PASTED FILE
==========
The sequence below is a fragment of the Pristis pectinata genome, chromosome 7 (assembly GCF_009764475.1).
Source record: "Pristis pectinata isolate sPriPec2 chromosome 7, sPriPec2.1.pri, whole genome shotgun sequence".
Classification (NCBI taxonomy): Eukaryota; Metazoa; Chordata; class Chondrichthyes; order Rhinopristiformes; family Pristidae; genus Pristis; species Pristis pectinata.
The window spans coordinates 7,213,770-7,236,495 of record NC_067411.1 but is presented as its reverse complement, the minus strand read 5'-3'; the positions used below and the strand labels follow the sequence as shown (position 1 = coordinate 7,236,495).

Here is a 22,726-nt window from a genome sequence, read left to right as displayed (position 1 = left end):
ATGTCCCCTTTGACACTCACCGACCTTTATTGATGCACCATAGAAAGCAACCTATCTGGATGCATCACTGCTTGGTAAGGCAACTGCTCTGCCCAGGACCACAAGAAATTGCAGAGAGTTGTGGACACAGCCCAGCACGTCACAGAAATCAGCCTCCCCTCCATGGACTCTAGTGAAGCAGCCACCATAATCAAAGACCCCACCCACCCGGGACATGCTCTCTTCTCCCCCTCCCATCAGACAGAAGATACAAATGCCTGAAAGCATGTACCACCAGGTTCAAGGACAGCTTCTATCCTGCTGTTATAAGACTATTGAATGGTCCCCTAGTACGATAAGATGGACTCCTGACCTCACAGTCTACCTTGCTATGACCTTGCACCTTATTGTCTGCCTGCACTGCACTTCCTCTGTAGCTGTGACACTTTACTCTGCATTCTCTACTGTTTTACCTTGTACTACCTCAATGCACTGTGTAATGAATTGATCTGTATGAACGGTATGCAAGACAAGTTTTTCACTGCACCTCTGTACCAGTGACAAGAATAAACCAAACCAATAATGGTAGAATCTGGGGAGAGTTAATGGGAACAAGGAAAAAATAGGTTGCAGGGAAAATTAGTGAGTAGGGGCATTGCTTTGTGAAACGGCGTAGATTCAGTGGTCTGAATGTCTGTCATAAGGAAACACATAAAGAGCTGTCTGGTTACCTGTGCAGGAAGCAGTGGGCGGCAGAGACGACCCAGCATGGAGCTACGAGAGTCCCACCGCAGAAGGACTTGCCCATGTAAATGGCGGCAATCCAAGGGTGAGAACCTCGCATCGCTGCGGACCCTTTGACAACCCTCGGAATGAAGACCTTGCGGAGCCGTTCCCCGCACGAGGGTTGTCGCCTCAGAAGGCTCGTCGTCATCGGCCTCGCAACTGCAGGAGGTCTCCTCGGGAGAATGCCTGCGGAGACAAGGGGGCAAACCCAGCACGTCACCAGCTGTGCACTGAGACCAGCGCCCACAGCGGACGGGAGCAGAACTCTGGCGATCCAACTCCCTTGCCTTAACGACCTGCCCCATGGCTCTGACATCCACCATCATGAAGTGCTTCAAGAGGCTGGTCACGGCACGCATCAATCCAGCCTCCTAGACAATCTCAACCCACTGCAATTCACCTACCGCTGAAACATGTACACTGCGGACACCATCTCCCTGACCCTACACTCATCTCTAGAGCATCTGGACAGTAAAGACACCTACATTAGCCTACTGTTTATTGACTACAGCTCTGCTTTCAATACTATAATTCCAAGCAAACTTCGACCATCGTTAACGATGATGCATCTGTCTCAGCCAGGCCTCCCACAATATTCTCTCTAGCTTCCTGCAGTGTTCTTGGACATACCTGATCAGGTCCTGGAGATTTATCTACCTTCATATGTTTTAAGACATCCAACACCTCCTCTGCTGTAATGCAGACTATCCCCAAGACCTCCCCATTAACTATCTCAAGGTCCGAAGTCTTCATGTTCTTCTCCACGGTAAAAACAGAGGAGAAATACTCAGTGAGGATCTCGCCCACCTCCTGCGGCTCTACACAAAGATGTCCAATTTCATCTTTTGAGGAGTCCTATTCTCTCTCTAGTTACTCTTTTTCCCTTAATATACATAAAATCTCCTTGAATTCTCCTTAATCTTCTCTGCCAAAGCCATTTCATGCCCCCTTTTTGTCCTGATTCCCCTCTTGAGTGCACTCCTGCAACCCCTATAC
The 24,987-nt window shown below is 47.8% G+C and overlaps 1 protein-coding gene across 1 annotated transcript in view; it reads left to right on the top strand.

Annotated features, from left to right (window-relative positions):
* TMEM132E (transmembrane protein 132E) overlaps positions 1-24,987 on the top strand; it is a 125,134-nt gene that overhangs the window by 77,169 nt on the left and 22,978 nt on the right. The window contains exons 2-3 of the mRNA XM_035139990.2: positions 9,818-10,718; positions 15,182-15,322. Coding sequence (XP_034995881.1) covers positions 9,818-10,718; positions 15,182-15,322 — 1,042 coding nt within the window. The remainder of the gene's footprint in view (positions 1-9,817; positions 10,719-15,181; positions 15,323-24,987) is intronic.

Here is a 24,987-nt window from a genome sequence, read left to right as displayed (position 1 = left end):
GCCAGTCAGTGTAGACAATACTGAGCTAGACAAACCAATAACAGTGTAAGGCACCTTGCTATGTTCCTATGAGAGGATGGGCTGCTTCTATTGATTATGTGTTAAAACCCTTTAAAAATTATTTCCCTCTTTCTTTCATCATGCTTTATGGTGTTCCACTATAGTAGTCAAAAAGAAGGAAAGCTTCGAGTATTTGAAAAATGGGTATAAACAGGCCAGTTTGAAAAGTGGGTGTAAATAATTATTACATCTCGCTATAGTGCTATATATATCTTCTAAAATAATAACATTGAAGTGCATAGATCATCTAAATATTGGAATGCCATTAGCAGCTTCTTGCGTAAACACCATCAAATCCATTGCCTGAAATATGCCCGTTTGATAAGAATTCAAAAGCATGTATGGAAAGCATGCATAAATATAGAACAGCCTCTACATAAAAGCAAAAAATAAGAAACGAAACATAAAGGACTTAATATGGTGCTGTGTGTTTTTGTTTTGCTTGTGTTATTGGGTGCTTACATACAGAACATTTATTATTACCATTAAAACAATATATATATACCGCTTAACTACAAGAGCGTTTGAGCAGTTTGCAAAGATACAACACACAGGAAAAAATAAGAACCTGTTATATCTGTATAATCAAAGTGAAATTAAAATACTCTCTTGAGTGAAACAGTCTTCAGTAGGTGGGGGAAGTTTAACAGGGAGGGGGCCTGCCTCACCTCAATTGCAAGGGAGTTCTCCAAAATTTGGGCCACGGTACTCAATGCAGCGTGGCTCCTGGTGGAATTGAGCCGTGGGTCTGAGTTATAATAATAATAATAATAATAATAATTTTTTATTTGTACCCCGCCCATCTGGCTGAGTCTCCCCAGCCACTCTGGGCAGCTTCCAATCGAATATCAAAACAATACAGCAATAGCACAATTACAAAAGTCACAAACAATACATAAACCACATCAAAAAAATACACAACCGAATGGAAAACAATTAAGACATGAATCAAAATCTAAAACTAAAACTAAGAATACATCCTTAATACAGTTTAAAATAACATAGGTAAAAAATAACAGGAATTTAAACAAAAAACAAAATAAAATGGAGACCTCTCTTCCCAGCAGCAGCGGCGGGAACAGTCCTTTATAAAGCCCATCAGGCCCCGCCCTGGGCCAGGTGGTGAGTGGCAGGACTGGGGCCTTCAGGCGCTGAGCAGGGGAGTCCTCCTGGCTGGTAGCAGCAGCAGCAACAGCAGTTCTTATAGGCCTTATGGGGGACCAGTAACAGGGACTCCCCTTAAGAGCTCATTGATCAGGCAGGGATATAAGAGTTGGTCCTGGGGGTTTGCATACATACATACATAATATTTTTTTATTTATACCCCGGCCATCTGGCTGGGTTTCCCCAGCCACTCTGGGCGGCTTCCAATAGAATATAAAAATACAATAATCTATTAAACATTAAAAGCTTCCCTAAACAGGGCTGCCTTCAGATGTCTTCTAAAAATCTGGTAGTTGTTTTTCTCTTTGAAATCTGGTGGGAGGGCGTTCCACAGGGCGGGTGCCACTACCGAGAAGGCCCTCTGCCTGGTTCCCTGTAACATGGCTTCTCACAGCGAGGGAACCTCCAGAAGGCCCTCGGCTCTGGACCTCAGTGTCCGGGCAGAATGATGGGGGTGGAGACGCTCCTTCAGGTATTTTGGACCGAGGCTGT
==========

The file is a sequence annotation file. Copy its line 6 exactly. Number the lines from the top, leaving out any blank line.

ATGTCCCCTTTGACACTCACCGACCTTTATTGATGCACCATAGAAAGCAACCTATCTGGATGCATCACTGCTTGGTAAGGCAACTGCTCTGCCCAGGACCACAAGAAATTGCAGAGAGTTGTGGACACAGCCCAGCACGTCACAGAAATCAGCCTCCCCTCCATGGACTCTAGTGAAGCAGCCACCATAATCAAAGACCCCACCCACCCGGGACATGCTCTCTTCTCCCCCTCCCATCAGACAGAAGATACAAATGCCTGAAAGCATGTACCACCAGGTTCAAGGACAGCTTCTATCCTGCTGTTATAAGACTATTGAATGGTCCCCTAGTACGATAAGATGGACTCCTGACCTCACAGTCTACCTTGCTATGACCTTGCACCTTATTGTCTGCCTGCACTGCACTTCCTCTGTAGCTGTGACACTTTACTCTGCATTCTCTACTGTTTTACCTTGTACTACCTCAATGCACTGTGTAATGAATTGATCTGTATGAACGGTATGCAAGACAAGTTTTTCACTGCACCTCTGTACCAGTGACAAGAATAAACCAAACCAATAATGGTAGAATCTGGGGAGAGTTAATGGGAACAAGGAAAAAATAGGTTGCAGGGAAAATTAGTGAGTAGGGGCATTGCTTTGTGAAACGGCGTAGATTCAGTGGTCTGAATGTCTGTCATAAGGAAACACATAAAGAGCTGTCTGGTTACCTGTGCAGGAAGCAGTGGGCGGCAGAGACGACCCAGCATGGAGCTACGAGAGTCCCACCGCAGAAGGACTTGCCCATGTAAATGGCGGCAATCCAAGGGTGAGAACCTCGCATCGCTGCGGACCCTTTGACAACCCTCGGAATGAAGACCTTGCGGAGCCGTTCCCCGCACGAGGGTTGTCGCCTCAGAAGGCTCGTCGTCATCGGCCTCGCAACTGCAGGAGGTCTCCTCGGGAGAATGCCTGCGGAGACAAGGGGGCAAACCCAGCACGTCACCAGCTGTGCACTGAGACCAGCGCCCACAGCGGACGGGAGCAGAACTCTGGCGATCCAACTCCCTTGCCTTAACGACCTGCCCCATGGCTCTGACATCCACCATCATGAAGTGCTTCAAGAGGCTGGTCACGGCACGCATCAATCCAGCCTCCTAGACAATCTCAACCCACTGCAATTCACCTACCGCTGAAACATGTACACTGCGGACACCATCTCCCTGACCCTACACTCATCTCTAGAGCATCTGGACAGTAAAGACACCTACATTAGCCTACTGTTTATTGACTACAGCTCTGCTTTCAATACTATAATTCCAAGCAAACTTCGACCATCGTTAACGATGATGCATCTGTCTCAGCCAGGCCTCCCACAATATTCTCTCTAGCTTCCTGCAGTGTTCTTGGACATACCTGATCAGGTCCTGGAGATTTATCTACCTTCATATGTTTTAAGACATCCAACACCTCCTCTGCTGTAATGCAGACTATCCCCAAGACCTCCCCATTAACTATCTCAAGGTCCGAAGTCTTCATGTTCTTCTCCACGGTAAAAACAGAGGAGAAATACTCAGTGAGGATCTCGCCCACCTCCTGCGGCTCTACACAAAGATGTCCAATTTCATCTTTTGAGGAGTCCTATTCTCTCTCTAGTTACTCTTTTTCCCTTAATATACATAAAATCTCCTTGAATTCTCCTTAATCTTCTCTGCCAAAGCCATTTCATGCCCCCTTTTTGTCCTGATTCCCCTCTTGAGTGCACTCCTGCAACCCCTATAC